STAFF RESOURCES

Minutes of November 23, 2005 meeting

Present:
Marianne Gaunt, Tom Glynn (recorder), Karen Hartman, Rhonda Marker, Laura Mullen, Jane Sloan, Eileen Stec, Mary Beth Weber (chair)
Teleconference:
Veronica Calderhead, John Maxymuk
Excused:
Rebecca Gardner, Ron Jantz, Jackie Mardikian

Executive Summary:

The Mentoring Task Force continues to meet and is currently examining mentoring programs at other institutions.

The RUL group questionnaires are available in a Sakai site and the committee will analyze the responses, especially as they relate to redundancy and faculty workload. There are a few surveys that are missing and the Faculty Coordinator is following up on these.

The Committee will develop a list of activities that are considered "committed time."

The University Librarian is discussing with staff and faculty the organizational structure reports and the proposal from the New Brunswick Libraries faculty that combines New Brunswick campus responsibilities with an associate university librarian position.

The committee will discuss its role in recommending priorities for faculty line assignments.

The meeting was called to order at 9:30 a.m.

1. The agenda was adopted with one modification. The report of the Faculty Coordinator was removed, since the substance of her report would have been included in the two items of continuing business, the reception of the Mentoring Task Force Report at the RUL faculty meeting and the review of the RUL group questionnaires.

2. Minutes of the October meeting had been approved earlier via email.

3. Continuing Business: Mentoring Task Force Debriefing from the RUL Faculty Meeting - M.B. Weber, Task Force Chair

Some faculty members at the RUL faculty meeting on November 11 expressed reservations about implementing a formal mentoring program. It was suggested, for example, that an untenured librarian might receive poor advice from a mentor in the program. The task force chair stressed that mentors would be carefully vetted before participating and that participation on the part of tenured librarians would be strictly voluntary. The untenured members of the committee pointed out that the untenured librarians have expressed support for a formal mentoring process. Since only a few librarians are in the tenure stream at any one time, a successful program would require only a small number of enthusiastic and well-trained mentors. The task force continues to meet and is currently investigating mentoring programs at other institutions.

4. Continuing Business: Review and Summary of RUL Group Questionnaires - M.B. Weber

All of the RUL group questionnaires have been completed and have been placed in a Sakai site. The Faculty Coordinator began an examination of the seven committees mandated in the University by-laws as well as the three Councils. She noted that a few questionnaires are missing, and will follow up on making them available. Of the committees mandated in the bylaws, some of the responses recommended changes in the group's charge or configuration. The committee will examine the questionnaires in detail and make recommendations, especially as they relate to redundancy and faculty workload. A review of the faculty committees will be a first priority. As part of the discussion that followed, members considered at some length the role of the Research Leave Committee.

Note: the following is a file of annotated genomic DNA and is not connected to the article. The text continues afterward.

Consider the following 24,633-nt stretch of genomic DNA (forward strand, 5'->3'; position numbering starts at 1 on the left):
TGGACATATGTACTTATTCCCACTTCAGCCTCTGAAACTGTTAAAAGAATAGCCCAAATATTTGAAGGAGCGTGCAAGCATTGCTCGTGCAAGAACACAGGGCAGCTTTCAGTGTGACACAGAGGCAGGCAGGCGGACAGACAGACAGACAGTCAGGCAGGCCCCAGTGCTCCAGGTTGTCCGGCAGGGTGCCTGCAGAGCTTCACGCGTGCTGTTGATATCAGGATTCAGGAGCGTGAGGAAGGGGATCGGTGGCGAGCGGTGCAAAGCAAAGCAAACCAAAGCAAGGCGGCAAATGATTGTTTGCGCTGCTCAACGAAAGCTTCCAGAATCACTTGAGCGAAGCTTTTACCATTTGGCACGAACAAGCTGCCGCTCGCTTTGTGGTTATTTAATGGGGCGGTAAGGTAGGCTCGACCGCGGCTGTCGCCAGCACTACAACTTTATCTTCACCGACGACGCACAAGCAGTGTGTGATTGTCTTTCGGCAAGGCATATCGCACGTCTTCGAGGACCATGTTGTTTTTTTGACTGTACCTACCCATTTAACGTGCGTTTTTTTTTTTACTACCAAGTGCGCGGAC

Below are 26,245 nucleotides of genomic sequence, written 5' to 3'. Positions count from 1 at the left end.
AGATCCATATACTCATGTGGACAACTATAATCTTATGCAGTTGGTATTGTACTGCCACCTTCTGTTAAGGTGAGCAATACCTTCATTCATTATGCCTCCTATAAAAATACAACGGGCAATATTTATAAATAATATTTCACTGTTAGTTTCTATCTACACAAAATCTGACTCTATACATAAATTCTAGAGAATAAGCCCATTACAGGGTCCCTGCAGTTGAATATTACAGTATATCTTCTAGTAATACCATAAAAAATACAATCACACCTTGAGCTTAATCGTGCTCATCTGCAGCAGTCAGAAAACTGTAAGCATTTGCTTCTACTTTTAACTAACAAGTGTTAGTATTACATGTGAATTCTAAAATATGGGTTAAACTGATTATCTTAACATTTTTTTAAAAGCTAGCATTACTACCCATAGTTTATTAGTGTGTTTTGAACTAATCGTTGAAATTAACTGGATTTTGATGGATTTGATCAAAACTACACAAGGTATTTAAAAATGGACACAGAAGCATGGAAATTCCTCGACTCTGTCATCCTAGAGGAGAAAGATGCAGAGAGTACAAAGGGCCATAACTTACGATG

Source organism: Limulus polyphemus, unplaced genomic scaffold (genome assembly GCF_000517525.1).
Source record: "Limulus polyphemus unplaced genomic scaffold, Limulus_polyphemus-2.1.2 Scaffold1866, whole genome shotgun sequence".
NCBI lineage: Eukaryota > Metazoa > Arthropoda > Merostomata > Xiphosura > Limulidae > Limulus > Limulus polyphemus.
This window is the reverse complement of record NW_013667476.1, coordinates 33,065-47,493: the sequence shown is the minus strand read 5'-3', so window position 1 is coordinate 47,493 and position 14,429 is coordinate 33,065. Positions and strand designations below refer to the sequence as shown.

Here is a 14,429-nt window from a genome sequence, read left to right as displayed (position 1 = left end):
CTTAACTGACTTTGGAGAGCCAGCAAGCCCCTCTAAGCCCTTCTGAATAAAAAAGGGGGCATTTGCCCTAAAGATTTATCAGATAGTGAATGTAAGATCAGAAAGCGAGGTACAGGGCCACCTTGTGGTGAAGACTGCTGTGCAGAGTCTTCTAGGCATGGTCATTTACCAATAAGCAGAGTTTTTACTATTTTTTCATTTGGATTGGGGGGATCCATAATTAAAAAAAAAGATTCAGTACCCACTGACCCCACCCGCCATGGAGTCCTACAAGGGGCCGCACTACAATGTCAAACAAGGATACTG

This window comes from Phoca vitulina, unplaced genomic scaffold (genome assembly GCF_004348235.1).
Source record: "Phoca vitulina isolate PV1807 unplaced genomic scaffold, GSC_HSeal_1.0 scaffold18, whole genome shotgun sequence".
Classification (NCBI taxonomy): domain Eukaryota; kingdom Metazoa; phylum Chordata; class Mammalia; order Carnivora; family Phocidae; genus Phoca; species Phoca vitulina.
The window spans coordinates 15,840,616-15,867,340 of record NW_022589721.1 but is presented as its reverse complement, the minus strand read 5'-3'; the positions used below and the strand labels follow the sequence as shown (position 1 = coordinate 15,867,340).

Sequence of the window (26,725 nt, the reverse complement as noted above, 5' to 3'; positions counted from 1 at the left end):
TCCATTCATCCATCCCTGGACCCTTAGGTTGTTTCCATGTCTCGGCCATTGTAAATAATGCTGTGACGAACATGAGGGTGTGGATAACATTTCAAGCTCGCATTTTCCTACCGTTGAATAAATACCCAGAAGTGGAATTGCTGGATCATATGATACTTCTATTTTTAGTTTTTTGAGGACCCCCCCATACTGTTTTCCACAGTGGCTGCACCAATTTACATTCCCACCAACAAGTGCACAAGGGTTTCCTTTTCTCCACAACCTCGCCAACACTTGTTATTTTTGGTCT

5. New Business: Discussion of Faculty Committed Time - M.B. Weber

The Faculty Coordinator led an extensive and productive discussion of faculty "committed time." At the outset, members of the committee did not share a common understanding of what is meant by the term. For one it referred primarily to time set aside for committee meetings. Another conceived it more broadly to include any commitments that require a librarian to be in a specific place at a specific time. Committed time in this sense would include assignments such as reference desk shifts and bibliographic instruction. A third committee member defined it as one's core professional responsibilities, as the tasks that one must accomplish as part of ones basic job description. In this case, it was irrelevant whether the task in question was carried out at a specifically scheduled time. The ensuing discussion tended to center around this third definition.

Defining committed time in terms of core responsibilities allows us to better understand both workload equity and workload flexibility. It should help us gain some sense of how equitably work is distributed among the library faculty. Beyond this, however, assuming an equitable distribution, there are differences across the libraries in the flexibility of librarians' committed time. Certain faculty members have many core responsibilities must be done at a certain time and often in a certain place. For example, some of our colleagues must serve ex officio on many different committees. This should be taken into account when librarians take on or are assigned committee work or other responsibilities that are not part of their committed time.